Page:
Tax Fraud – Frequently Asked Questions (page 5)
What measures should the defendant take if the IRS refuses to abstain from indicting?
If the IRS refuses to make any promises with respect to its forbearance from referring to the Department of Justice the case with a recommendation for criminal investigation, ordinarily, there are indications during a civil audit that a case is about to continue in a criminal investigation . These include, but are not limited to: a) the acknowledgment by the client or his professionals that there is a large number of errors on the return which is being audited or that significant items have been omitted or falsely deducted, b) a large number of third party interviews by the Revenue Agent, c) obtaining affidavits during a civil examination, d) the use of Formal Document Requests and e) the request for affidavits from the client or third parties.
(When a taxpayer learns that he is under investigation, he may undertake to destroy, backdate or create evidence in order to support a possible defense. One who undertakes such activity commits independent federal crimes, often much easier to prove than criminal tax fraud and other substantive defenses. Further, taxpayers who engage in such conduct also provide the government important proof of elements required to prove § 7201, namely willfulness and intent. 18 U.S.C. § 1505 et. seq.)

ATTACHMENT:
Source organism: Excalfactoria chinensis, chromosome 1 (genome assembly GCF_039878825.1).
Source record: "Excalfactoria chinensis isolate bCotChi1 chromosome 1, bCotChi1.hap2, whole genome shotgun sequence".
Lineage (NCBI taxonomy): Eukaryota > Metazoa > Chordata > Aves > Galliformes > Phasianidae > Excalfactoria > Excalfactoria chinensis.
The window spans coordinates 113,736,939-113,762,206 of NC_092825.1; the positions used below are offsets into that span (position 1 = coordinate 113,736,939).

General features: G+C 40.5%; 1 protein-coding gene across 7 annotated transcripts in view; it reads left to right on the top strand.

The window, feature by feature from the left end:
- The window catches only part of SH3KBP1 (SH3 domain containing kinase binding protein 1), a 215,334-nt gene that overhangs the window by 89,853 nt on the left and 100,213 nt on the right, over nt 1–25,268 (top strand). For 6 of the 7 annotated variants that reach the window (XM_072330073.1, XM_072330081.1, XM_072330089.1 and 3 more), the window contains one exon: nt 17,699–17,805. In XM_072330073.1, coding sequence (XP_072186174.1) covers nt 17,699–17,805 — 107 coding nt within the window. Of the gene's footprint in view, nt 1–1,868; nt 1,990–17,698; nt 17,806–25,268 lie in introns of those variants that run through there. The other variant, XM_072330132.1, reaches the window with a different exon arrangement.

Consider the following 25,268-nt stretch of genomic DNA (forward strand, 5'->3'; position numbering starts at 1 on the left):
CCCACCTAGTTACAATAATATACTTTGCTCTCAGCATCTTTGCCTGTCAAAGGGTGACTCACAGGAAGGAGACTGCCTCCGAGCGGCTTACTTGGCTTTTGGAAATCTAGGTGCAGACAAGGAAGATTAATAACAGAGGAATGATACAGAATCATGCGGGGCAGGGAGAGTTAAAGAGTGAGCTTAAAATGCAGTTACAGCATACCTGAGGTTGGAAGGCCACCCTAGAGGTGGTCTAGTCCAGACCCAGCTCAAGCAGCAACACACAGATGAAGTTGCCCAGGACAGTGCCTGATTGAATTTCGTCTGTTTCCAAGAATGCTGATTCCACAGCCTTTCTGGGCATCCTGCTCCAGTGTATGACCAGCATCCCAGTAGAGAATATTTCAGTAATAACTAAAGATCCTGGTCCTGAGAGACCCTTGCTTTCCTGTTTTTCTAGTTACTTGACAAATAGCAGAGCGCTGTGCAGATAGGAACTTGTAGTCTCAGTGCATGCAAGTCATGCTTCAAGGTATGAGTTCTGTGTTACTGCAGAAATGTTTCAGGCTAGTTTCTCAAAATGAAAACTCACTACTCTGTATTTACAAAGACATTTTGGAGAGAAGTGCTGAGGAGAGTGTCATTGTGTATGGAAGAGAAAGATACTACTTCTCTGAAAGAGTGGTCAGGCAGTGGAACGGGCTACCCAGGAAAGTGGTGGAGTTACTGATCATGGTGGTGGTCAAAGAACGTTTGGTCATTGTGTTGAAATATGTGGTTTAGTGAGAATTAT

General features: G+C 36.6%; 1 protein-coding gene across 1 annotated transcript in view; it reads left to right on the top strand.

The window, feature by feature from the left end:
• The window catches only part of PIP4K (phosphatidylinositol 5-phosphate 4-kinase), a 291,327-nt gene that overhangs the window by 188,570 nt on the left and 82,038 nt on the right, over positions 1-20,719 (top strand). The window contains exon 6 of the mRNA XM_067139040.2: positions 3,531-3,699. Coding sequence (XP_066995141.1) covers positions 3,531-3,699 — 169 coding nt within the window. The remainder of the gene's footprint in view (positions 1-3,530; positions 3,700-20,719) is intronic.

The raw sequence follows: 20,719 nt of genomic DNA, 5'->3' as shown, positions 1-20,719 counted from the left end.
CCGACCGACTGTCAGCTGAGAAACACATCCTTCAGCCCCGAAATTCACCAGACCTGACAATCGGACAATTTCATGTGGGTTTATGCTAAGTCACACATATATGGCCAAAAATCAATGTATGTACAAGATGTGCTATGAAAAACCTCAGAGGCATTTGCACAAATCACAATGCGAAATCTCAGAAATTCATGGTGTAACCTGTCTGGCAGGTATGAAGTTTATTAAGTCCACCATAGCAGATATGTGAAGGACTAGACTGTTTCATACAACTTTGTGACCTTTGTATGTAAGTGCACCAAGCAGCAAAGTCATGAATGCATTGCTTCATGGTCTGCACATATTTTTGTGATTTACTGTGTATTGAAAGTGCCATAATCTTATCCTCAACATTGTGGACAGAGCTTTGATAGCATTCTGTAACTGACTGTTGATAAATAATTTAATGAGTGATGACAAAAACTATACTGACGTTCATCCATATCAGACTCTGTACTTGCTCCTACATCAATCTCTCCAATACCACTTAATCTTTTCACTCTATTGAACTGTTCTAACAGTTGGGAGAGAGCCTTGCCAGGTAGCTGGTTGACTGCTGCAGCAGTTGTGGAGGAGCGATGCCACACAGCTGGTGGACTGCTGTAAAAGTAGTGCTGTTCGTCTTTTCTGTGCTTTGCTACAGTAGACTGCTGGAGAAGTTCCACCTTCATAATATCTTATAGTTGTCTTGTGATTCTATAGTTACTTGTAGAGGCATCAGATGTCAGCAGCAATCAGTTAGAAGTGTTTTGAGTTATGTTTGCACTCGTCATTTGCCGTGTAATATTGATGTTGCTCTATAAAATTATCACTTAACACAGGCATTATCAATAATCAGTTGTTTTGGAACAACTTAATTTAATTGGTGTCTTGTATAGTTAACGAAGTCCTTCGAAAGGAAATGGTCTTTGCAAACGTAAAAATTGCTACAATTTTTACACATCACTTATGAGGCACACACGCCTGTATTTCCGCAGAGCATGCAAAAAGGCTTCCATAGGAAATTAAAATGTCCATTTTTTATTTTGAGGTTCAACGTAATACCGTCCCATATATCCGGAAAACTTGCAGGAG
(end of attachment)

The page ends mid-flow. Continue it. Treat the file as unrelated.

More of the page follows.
(Moreover, as previously stated, delinquent or amended returns constitute admissions and if they are not complete and truthful, constitute a separate criminal offense; defendants may be indicted for filing false amended returns. See, Barrow, 1997 U.S. App. Lexis 16239 (6th Cir. July 2, 1997). Thus, it would seem that the most important thing a lawyer can do during the initial meeting with the client is to advise him not to tamper with the evidence and not to talk to other potential witnesses.)
If the client chooses not to dispute the summons, then counsel should supervise the process of compliance by advising the taxpayer on specific steps to be taken in the production of documents and by preparing the taxpayer for any question and answer session that the agents may conduct. That said, the taxpayer may choose to produce documents in response to the summons where the documents are not privileged but nonetheless assert his Fifth Amendment privilege and decline to provide testimony.
Because communications between taxpayers and accountants are not privileged, Couch v. United States, 409 U.S. 322 (1973), counsel should hire the accountant (so that the work performed qualifies as attorney work product) and counsel should, in turn, inform the client (taxpayer) so that the communication qualifies under attorney-client privilege.
The average length of a criminal tax investigation is anywhere from 18 to 30 months. In criminal tax cases authorized for prosecution, the Government enjoys a conviction rate of more than 90%. The collateral civil tax case involving taxes due, interest and penalties is separate and generally has been held in abeyance pending the conclusion of the criminal tax case. With a small number of exceptions, the statute of limitations for criminal tax violations is 6 years (see U.S.C. § 6531).